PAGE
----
Background & aims: The aim of this study was to examine the determinants of the interplay between liver damage and the coagulation balance in individuals at risk of non-alcoholic fatty liver disease (NAFLD).
Methods: We considered 581 healthy participants with ≥3 metabolic alterations undergoing clinical and genomic evaluation, measurement of liver stiffness (LSM) and controlled attenuation parameter (CAP) by Fibroscan, Pro-C3, coagulation balance (von Willebrand factor [vWF], factor VIII/protein C ratio [F8/PC] as the main outcome, D-dimer as marker of coagulation/fibrinolysis activation).
Results: Liver fibrosis indices (both Fibrosis-4 [FIB-4] and liver stiffness measurement [LSM]), but not liver fat (CAP), were independently associated with higher F8/PC ratio (p <0.01), triggering D-dimer formation (p = 2E-21). In keeping with a causal role of liver damage in determining a procoagulant status, the main fatty liver inherited risk variant PNPLA3 p.I148M was independently associated with the F8/PC ratio (p = 0.048). Vice versa, the main determinant of the coagulation balance was ABO locus variation (p = 1E-16), through the impact on vWF (p = 8E-26). Both rs687289 ABO and factor V Leiden were independently associated with higher Pro-C3 (p <0.025), with the effect of ABO being mediated by the impact on vWF (p = 5E-10 for association with Pro-C3). Mendelian randomisation analysis was consistent with a causal association of procoagulant imbalance with heightened fibrogenesis (p = 0.001 at robust MR-Egger for Pro-C3), but not with fibrosis (for LSM; p = not significant).
Conclusions: In individuals with metabolic dysfunction, liver damage severity and possibly the PNPLA3 p.I148M variant were associated with procoagulant status. Vice versa, evaluation of inherited variants in ABO and other genes influencing coagulation was consistent with a causal role of procoagulant imbalance in activation of early stages of fibrogenesis.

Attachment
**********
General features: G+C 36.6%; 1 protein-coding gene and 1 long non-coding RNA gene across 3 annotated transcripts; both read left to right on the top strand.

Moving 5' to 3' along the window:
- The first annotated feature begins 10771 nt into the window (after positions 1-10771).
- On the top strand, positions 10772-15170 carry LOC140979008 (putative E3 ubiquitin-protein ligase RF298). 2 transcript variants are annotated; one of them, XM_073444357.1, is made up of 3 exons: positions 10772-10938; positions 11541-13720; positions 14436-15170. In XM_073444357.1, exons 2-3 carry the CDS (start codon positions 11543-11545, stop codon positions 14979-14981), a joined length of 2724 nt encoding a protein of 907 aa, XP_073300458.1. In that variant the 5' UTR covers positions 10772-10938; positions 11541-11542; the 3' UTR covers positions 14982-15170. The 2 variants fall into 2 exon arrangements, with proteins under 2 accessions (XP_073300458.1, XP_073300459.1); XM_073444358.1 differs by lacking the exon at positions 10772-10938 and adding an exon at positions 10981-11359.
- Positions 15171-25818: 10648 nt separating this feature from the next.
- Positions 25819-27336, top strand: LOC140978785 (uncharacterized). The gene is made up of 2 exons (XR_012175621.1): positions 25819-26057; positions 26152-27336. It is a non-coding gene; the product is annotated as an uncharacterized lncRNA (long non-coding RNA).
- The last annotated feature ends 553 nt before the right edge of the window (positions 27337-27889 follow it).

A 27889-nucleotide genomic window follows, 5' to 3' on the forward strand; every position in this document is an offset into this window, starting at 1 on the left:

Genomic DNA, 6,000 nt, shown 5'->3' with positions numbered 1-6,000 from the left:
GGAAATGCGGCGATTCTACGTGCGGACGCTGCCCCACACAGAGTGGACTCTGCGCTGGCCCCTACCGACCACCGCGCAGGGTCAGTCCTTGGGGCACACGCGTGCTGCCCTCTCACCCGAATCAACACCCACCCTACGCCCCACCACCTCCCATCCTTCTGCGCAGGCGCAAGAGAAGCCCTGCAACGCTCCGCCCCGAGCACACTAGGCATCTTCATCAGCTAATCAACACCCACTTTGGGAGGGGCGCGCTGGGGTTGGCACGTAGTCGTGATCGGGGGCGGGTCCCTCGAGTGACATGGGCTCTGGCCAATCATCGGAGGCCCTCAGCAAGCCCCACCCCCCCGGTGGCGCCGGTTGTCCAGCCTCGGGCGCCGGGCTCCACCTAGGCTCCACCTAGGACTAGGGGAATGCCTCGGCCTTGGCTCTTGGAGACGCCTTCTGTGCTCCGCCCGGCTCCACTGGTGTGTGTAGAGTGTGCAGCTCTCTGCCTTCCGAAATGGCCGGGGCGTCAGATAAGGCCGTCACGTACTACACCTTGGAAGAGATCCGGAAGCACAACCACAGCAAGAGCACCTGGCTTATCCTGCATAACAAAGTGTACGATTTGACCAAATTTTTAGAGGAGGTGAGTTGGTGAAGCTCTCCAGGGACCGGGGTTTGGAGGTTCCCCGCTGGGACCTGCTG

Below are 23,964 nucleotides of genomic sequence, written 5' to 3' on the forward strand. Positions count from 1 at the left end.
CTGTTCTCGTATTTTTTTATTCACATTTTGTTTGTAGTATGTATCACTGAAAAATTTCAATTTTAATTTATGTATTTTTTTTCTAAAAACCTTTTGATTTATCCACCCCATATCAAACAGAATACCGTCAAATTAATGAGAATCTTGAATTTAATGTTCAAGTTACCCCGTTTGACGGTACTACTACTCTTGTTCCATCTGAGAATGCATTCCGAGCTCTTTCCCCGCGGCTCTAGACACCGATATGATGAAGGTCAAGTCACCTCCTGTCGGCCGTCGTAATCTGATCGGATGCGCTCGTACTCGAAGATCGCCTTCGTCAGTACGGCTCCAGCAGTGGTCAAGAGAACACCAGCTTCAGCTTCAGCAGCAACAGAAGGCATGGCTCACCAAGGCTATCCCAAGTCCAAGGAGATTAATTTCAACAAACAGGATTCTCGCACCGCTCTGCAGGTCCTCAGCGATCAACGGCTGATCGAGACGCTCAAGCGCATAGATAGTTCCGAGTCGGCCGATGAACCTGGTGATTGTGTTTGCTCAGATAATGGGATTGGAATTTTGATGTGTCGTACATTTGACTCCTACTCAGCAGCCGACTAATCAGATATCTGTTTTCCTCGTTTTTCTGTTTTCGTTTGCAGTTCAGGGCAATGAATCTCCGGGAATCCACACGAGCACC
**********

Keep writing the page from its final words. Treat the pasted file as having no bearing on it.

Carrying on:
Lay summary: In individuals with metabolic alterations at risk of metabolic fatty liver disease, there is a tendency toward heightened blood coagulation (clotting), but the cause and the impact on the progression of liver disease remain unclear. Here we show that liver damage severity and metabolic alterations, but not hepatic fat, are mainly responsible for heightened coagulation in patients with metabolic fatty liver disease. By using genetic approaches, we showed that hepatic inflammation due to lipotoxicity may favour heightened coagulation, which in turn can trigger liver fibrosis, igniting a vicious cycle that leads to progressive liver disease.
Keywords: ABO blood group; ALT, alanine aminotransferase; AST, aspartate aminotransferase; CAP, continuous attenuation parameter; CRP, C-reactive protein; F8, factor VIII; FIB-4, Fibrosis-4; FNI, Fibrosis NASH index; FVL, factor V Leiden; GGT, gamma glutamyl transferase; GLM, generalised linear model; HOMA-IR, Homeostatic Model Assessment for Insulin Resistance; LSM, liver stiffness measurement; Liver fibrosis; NAFLD; NAFLD, non-alcoholic fatty liver disease; NASH, non-alcoholic steatohepatitis; PC, protein C; PNPLA3; PRS-5, polygenic risk cosre-5; PRS-HFC, polygenic risk score - hepatic fat content; Pro-C3, N-terminal pro-peptide of collagen-3; vWF, von Willebrand factor; von Willebrand factor.
© 2022 The Author(s).